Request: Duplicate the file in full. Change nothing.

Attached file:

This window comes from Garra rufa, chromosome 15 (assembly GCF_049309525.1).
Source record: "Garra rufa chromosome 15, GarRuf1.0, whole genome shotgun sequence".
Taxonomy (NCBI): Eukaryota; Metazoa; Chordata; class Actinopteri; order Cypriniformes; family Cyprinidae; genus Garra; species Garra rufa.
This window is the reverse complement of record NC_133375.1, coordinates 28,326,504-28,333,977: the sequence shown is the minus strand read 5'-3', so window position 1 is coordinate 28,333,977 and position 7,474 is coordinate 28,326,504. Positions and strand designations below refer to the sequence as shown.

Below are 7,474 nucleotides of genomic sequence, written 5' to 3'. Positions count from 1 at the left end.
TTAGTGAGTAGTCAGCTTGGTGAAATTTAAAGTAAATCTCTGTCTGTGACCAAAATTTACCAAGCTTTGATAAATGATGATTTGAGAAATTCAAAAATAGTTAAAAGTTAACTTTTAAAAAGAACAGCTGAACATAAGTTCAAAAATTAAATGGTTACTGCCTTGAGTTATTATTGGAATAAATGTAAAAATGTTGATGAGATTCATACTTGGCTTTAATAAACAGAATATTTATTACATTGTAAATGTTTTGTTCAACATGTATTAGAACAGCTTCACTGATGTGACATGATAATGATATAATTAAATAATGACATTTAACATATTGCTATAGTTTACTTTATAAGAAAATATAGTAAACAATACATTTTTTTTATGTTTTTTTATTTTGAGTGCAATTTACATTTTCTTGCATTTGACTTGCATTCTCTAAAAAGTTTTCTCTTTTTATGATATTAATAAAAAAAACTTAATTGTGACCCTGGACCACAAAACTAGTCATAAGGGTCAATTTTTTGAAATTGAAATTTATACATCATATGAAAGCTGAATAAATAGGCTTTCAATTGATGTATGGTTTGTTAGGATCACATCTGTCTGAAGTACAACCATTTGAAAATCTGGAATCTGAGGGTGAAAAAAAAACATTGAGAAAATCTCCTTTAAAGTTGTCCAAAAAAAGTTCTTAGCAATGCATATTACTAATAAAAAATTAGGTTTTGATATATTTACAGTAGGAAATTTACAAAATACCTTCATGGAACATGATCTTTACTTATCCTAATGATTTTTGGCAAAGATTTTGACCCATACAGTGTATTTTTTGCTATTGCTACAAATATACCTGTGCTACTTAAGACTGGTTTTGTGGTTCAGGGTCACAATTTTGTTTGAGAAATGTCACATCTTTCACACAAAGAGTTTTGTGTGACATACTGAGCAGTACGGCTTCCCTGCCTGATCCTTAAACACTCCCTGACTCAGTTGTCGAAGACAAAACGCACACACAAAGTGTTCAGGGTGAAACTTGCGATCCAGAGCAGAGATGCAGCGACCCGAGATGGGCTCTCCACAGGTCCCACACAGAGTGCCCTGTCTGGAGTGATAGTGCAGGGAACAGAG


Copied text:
This window comes from Garra rufa, chromosome 15 (assembly GCF_049309525.1).
Source record: "Garra rufa chromosome 15, GarRuf1.0, whole genome shotgun sequence".
Taxonomy (NCBI): Eukaryota; Metazoa; Chordata; class Actinopteri; order Cypriniformes; family Cyprinidae; genus Garra; species Garra rufa.
This window is the reverse complement of record NC_133375.1, coordinates 28,326,504-28,333,977: the sequence shown is the minus strand read 5'-3', so window position 1 is coordinate 28,333,977 and position 7,474 is coordinate 28,326,504. Positions and strand designations below refer to the sequence as shown.

Below are 7,474 nucleotides of genomic sequence, written 5' to 3'. Positions count from 1 at the left end.
TTAGTGAGTAGTCAGCTTGGTGAAATTTAAAGTAAATCTCTGTCTGTGACCAAAATTTACCAAGCTTTGATAAATGATGATTTGAGAAATTCAAAAATAGTTAAAAGTTAACTTTTAAAAAGAACAGCTGAACATAAGTTCAAAAATTAAATGGTTACTGCCTTGAGTTATTATTGGAATAAATGTAAAAATGTTGATGAGATTCATACTTGGCTTTAATAAACAGAATATTTATTACATTGTAAATGTTTTGTTCAACATGTATTAGAACAGCTTCACTGATGTGACATGATAATGATATAATTAAATAATGACATTTAACATATTGCTATAGTTTACTTTATAAGAAAATATAGTAAACAATACATTTTTTTTATGTTTTTTTATTTTGAGTGCAATTTACATTTTCTTGCATTTGACTTGCATTCTCTAAAAAGTTTTCTCTTTTTATGATATTAATAAAAAAAACTTAATTGTGACCCTGGACCACAAAACTAGTCATAAGGGTCAATTTTTTGAAATTGAAATTTATACATCATATGAAAGCTGAATAAATAGGCTTTCAATTGATGTATGGTTTGTTAGGATCACATCTGTCTGAAGTACAACCATTTGAAAATCTGGAATCTGAGGGTGAAAAAAAAACATTGAGAAAATCTCCTTTAAAGTTGTCCAAAAAAAGTTCTTAGCAATGCATATTACTAATAAAAAATTAGGTTTTGATATATTTACAGTAGGAAATTTACAAAATACCTTCATGGAACATGATCTTTACTTATCCTAATGATTTTTGGCAAAGATTTTGACCCATACAGTGTATTTTTTGCTATTGCTACAAATATACCTGTGCTACTTAAGACTGGTTTTGTGGTTCAGGGTCACAATTTTGTTTGAGAAATGTCACATCTTTCACACAAAGAGTTTTGTGTGACATACTGAGCAGTACGGCTTCCCTGCCTGATCCTTAAACACTCCCTGACTCAGTTGTCGAAGACAAAACGCACACACAAAGTGTTCAGGGTGAAACTTGCGATCCAGAGCAGAGATGCAGCGACCCGAGATGGGCTCTCCACAGGTCCCACACAGAGTGCCCTGTCTGGAGTGATAGTGCAGGGAACAGAG